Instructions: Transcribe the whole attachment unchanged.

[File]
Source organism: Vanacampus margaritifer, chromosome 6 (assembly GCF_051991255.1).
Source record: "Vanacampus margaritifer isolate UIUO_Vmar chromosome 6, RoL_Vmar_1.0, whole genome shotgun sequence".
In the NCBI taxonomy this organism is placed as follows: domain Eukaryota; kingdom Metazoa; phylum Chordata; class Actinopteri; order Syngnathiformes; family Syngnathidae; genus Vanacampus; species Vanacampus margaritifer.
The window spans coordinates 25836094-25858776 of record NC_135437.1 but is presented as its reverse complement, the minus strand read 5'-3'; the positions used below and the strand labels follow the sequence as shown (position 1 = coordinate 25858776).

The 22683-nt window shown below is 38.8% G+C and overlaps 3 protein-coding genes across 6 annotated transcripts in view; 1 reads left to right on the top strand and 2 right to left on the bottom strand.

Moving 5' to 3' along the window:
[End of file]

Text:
Source organism: Vanacampus margaritifer, chromosome 6 (assembly GCF_051991255.1).
Source record: "Vanacampus margaritifer isolate UIUO_Vmar chromosome 6, RoL_Vmar_1.0, whole genome shotgun sequence".
In the NCBI taxonomy this organism is placed as follows: domain Eukaryota; kingdom Metazoa; phylum Chordata; class Actinopteri; order Syngnathiformes; family Syngnathidae; genus Vanacampus; species Vanacampus margaritifer.
The window spans coordinates 25836094-25858776 of record NC_135437.1 but is presented as its reverse complement, the minus strand read 5'-3'; the positions used below and the strand labels follow the sequence as shown (position 1 = coordinate 25858776).

The 22683-nt window shown below is 38.8% G+C and overlaps 3 protein-coding genes across 6 annotated transcripts in view; 1 reads left to right on the top strand and 2 right to left on the bottom strand.

Moving 5' to 3' along the window: